Cave painting of a babirusa

Cave art found on the Indonesian island of Sulawesi is as old as the oldest cave art in Europe. This image of a babirusa--a type of pig native to Indonesia--is at least 34,500 years old. Image: Kinez Riza

Archaeologists have determined that artwork found in limestone caves on the Indonesian island of Sulawesi is far older than previously thought. First documented in the 1950s, the images--stencils of human hands and depictions of animals—were assumed to be less than 10,000 years old. Paintings older than that would not survive in such a tropical environment, so the logic went. But a new study indicates that the Sulawesi art dates back to at least 39,900 years ago, making it as old as (or possibly older than) the oldest cave art in Europe.

The discovery has important implications for understanding the origin of cave art and the evolution of Homo sapiens. Archaeologists have long focused on Europe’s ancient art. There was nothing like it of comparable antiquity anywhere else in the world, and the genius for it seemed to come out of nowhere. For tens of thousands of years H. sapiens made only utilitarian objects, such as stone stools for hunting and butchering prey, and then suddenly, after our ancestors expanded out of Africa and into Europe, they started making these wondrous works of art, like the paintings in Chauvet cave in France and the ivory figurines from the Swabian Alps in Germany. And it wasn’t just art that blossomed. The archaeological record indicated that musical instruments and advanced weaponry originated in Europe at around this same time. This state of affairs gave rise to the notion of Europe as a sort of finishing school for our species.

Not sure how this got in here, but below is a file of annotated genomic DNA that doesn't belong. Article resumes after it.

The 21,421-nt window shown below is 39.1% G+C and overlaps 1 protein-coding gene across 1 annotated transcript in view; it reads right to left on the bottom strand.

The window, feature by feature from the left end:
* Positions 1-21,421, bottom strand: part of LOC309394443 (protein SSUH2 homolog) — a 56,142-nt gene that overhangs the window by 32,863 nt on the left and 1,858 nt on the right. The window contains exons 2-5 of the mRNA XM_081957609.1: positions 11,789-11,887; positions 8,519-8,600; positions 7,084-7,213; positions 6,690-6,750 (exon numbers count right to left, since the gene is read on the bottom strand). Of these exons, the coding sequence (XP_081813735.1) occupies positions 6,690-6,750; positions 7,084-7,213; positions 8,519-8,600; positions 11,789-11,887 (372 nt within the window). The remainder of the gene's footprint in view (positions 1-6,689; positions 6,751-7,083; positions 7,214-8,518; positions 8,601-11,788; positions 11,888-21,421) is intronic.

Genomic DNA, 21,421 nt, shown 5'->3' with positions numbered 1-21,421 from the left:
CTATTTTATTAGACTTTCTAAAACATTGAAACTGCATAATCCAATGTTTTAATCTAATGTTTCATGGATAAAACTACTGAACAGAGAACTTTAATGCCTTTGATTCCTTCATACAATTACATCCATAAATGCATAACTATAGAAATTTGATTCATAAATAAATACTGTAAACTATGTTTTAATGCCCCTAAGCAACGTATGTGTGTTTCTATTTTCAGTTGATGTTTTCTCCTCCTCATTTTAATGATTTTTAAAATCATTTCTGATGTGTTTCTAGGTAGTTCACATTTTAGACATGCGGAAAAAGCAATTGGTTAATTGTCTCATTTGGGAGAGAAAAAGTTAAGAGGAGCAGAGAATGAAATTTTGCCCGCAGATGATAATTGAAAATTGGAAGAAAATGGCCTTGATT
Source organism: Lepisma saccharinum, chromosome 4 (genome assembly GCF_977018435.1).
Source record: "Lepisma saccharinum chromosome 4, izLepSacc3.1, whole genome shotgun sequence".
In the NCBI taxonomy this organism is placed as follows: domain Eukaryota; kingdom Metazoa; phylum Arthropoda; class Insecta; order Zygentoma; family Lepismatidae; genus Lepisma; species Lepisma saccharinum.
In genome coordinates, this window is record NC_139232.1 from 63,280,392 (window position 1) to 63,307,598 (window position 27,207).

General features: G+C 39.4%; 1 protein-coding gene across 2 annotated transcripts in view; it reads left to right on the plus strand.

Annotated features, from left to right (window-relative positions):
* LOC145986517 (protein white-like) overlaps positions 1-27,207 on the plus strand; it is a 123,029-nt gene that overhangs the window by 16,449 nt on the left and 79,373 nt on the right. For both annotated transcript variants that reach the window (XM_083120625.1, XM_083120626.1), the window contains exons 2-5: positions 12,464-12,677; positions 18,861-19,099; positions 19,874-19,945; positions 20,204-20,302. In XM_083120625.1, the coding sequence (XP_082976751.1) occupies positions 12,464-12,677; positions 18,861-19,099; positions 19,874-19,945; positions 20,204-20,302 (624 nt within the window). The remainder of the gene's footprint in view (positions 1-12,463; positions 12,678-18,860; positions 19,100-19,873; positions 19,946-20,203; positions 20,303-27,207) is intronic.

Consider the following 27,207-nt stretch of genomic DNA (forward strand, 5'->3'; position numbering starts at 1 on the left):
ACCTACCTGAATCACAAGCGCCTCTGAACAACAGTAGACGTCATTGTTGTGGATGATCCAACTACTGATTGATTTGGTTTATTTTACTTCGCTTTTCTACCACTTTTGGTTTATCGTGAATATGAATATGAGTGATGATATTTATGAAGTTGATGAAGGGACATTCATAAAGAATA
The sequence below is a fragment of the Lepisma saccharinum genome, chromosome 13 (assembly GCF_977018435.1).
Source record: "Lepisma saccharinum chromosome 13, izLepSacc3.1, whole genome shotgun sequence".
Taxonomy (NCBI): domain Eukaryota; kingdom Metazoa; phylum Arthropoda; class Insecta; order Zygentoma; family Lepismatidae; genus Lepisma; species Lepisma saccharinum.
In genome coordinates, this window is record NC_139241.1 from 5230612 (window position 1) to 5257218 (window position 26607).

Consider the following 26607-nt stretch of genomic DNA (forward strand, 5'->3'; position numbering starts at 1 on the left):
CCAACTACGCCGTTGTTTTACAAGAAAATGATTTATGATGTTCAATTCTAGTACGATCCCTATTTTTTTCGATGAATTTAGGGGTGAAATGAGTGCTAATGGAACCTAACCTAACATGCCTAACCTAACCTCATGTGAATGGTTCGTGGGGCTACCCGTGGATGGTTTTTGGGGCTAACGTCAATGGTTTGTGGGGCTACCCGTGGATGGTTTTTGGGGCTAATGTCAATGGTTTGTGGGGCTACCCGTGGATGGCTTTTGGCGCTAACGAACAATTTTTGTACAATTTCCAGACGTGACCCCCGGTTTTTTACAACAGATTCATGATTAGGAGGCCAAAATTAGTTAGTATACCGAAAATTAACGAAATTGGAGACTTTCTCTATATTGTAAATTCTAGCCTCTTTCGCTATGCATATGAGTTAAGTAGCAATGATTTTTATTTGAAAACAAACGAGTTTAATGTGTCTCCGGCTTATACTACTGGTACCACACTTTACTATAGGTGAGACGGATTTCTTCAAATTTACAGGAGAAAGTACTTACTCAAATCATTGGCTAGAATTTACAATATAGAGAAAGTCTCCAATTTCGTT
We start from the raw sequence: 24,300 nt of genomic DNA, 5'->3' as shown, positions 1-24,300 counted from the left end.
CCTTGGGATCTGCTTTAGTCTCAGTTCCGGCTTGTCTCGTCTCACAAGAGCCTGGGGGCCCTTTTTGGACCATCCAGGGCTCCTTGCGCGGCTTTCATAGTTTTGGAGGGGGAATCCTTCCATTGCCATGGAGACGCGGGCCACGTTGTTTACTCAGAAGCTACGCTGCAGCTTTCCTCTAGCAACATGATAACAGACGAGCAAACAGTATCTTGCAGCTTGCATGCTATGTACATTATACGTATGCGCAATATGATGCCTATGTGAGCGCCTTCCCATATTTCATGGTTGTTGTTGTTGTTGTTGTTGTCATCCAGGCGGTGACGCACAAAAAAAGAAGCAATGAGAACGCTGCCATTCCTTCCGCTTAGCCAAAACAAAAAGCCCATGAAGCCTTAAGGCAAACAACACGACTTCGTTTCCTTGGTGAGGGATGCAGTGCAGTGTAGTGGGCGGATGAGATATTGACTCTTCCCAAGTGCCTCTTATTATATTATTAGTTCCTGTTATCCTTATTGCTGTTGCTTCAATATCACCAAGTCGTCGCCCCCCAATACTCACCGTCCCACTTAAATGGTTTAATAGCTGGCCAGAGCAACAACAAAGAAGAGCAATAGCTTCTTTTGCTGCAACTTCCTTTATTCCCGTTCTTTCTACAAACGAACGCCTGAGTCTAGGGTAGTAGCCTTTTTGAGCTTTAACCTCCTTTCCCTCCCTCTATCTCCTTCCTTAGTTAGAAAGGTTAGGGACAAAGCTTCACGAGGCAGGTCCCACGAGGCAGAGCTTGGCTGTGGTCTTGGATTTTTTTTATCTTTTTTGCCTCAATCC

But as researchers began to take a closer look at the evidence from Europe and, importantly, from Africa, a different pattern began to emerge. Many of the sophisticated tools that had once appeared to originate with modern humans in Europe after 40,000 years ago actually debuted earlier in Africa, where H. sapiens got its start roughly 200,000 years ago. Furthermore, anatomically modern H. sapiens wasn’t the only human manufacturing such advanced implements: The archaic Neandertals made them, too. Likewise, artwork and other remnants of symbolic expression, such as shell beads for jewelry have turned up in Africa and these are far older than the oldest European art. And there is now good evidence that Neandertals engaged in symbolic behaviors as well.

There was one thing that seemed to distinguish the art by early modern Europeans, however: whereas the early African art depicts abstract geometric patterns, the early European art is figurative, showing naturalistic representations of animals and humans. So did early modern humans from Africa enter Europe with abstract, nonfigurative art and then develop naturalistic representations gradually in their new homeland? Or had they already developed this sophisticated style of cave art in Africa, before they reached Europe?

The Sulawesi paintings bear on this debate. Announcing their findings in a paper published today in Nature, Maxime Aubert and Adam Brumm of the University of Wollongong in Australia and their colleagues acknowledge that figurative cave painting may have emerged independently in Sulawesi and in western Europe at around the same time, more than 40,000 years ago. (Scientific American is part of Nature Publishing Group.) But more compelling, in my view, is the alternative scenario they describe: namely, that the hand stencils and animal paintings in these two regions separated by some 13,000 kilometers have a common, far deeper origin in Africa. I’m betting that archaeologists will eventually find much older examples of such art in humanity’s motherland.


Scientific American special issue on human evolution (September 2014)